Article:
How the Papacy Works

By: Kevin Bonsor & Dave Roos

The Passing of a Pontiff

When a pope dies, the nontheological authority of the papacy passes temporarily to the cardinal camerlengo, or chamberlain, who is the Vatican's secretary of state. The camerlengo has many responsibilities when the pope dies. First, he confirms the pope's death by calling the pope's real name three times without response. Some sources say he also gently taps him on the head three times with a silver hammer. (Recent deaths of popes also have been confirmed with doctors.) He then authorizes the pope's death certificate, and closes and locks the pope's private apartment in the Apostolic Palace of the Vatican. The camerlengo also organizes and presides over the election of the next pope.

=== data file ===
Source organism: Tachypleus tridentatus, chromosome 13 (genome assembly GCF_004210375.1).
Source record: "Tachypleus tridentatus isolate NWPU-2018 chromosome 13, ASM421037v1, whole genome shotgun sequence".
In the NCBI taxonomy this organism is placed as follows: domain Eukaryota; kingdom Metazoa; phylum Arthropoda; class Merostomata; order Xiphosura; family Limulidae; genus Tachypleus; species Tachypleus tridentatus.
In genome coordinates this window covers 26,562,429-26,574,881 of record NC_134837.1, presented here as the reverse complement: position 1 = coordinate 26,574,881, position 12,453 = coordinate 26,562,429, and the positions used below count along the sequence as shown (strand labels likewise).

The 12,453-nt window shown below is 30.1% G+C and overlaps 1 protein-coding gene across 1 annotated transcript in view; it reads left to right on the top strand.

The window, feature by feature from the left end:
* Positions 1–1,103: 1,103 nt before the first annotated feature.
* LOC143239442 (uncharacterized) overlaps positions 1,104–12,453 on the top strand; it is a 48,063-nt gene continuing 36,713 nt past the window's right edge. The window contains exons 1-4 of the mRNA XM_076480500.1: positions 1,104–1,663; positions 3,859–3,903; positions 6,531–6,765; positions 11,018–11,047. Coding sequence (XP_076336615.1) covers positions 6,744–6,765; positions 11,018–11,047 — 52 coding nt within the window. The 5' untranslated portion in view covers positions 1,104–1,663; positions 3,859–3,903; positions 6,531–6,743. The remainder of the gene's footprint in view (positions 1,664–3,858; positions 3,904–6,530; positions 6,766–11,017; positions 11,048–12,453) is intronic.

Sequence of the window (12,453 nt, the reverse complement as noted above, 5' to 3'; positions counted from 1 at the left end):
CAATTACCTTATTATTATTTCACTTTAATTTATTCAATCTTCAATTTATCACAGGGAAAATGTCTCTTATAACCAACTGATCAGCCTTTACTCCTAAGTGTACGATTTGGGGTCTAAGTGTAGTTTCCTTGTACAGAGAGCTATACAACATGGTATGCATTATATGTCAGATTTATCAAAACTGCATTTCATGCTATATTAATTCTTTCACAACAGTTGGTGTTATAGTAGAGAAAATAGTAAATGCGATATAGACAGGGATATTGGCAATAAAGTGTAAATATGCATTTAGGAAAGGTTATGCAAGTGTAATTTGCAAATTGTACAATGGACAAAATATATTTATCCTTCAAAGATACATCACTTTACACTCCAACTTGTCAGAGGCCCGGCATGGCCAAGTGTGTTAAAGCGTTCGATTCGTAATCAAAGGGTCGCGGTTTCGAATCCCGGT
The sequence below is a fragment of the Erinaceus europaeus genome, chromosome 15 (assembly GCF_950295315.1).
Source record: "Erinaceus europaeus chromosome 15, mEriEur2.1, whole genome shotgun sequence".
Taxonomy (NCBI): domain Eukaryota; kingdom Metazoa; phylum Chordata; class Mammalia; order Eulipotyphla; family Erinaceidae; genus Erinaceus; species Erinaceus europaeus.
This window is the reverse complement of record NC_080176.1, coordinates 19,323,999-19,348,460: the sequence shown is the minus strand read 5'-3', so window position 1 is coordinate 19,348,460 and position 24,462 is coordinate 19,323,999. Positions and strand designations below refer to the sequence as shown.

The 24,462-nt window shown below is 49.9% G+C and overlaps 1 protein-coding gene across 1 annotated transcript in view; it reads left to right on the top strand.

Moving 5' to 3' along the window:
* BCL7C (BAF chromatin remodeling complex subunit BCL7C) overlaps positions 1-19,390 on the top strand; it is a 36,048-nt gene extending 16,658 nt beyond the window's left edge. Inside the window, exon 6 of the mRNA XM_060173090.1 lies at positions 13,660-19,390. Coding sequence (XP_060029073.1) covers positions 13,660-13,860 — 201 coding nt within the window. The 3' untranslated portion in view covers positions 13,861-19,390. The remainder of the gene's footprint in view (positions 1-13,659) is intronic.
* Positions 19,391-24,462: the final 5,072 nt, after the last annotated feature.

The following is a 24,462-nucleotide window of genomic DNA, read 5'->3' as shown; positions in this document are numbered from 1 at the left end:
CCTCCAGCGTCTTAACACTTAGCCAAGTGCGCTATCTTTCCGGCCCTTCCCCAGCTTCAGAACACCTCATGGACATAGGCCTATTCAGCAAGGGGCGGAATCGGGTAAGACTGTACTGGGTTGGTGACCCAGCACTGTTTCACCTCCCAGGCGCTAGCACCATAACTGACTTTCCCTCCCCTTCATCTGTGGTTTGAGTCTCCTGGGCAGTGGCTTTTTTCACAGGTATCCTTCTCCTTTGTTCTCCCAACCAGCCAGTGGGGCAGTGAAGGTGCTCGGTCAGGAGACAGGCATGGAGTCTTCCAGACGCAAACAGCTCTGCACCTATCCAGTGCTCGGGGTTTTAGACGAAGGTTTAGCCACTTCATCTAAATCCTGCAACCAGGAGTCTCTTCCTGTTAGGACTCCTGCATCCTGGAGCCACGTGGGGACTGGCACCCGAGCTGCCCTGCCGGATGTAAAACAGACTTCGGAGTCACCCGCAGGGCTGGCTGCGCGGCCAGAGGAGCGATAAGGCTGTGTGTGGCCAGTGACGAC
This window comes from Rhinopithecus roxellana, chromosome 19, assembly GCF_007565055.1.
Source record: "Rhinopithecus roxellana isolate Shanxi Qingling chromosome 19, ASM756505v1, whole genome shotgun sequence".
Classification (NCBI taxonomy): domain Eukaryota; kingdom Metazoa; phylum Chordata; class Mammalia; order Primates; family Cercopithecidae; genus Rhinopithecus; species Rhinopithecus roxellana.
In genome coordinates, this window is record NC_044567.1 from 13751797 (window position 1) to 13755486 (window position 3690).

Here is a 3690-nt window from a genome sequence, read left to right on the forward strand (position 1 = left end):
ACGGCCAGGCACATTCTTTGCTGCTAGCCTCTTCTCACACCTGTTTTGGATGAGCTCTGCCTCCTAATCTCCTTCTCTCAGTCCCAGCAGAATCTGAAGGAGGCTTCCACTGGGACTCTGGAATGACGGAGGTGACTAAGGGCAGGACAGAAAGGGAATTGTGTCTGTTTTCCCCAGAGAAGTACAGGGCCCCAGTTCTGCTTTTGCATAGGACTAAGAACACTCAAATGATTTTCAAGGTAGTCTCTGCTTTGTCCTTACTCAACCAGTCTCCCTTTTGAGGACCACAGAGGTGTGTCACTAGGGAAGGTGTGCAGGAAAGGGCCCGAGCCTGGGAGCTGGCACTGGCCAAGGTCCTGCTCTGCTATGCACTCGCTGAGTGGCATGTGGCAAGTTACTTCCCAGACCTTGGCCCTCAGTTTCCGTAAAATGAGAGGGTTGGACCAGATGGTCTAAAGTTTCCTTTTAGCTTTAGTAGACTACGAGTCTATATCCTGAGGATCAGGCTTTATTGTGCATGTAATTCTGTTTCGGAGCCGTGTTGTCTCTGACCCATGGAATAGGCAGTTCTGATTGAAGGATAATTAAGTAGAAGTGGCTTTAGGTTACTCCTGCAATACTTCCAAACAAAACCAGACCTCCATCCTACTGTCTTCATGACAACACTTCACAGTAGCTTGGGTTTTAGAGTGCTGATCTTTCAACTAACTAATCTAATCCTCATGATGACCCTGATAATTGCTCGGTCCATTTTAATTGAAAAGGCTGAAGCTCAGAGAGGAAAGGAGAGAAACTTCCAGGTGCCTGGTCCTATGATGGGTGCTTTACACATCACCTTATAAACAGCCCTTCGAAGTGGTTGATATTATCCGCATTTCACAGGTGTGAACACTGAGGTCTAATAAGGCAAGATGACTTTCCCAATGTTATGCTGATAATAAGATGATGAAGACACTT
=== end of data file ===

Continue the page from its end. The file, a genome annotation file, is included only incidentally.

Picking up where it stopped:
At the time of death, the camerlengo removes the Ring of the Fisherman, which the pope receives from the camerlengo upon his election. Popes have worn the Ring of the Fisherman for more than 800 years. The gold ring includes an image of St. Peter in a boat, fishing, encircled by the name of the current pope. The ring and the pope's seals are destroyed during the camerlengo's first meeting with the cardinals following the pope's death.


The pope's body lies in repose for nine consecutive days, during which time the cardinals of the Catholic Church celebrate the funeral rites. No one is allowed to photograph or film the pope while he is on his sickbed or after his death. The cardinal camerlengo may permit post-mortem photographs for documentary purposes only after the pope is attired in his pontifical vestments.

Before burial, the pope's body is placed inside a cypress coffin that is encased in two others made of elm and lead. The pope is typically buried in the tombs below St. Peter's Basilica, where St. Peter is buried.

During the time between the pope's death and the election of a new pope, the world focuses on the tiny sovereignty of Vatican City. In the next section, we will examine the complex process by which a pope is elected.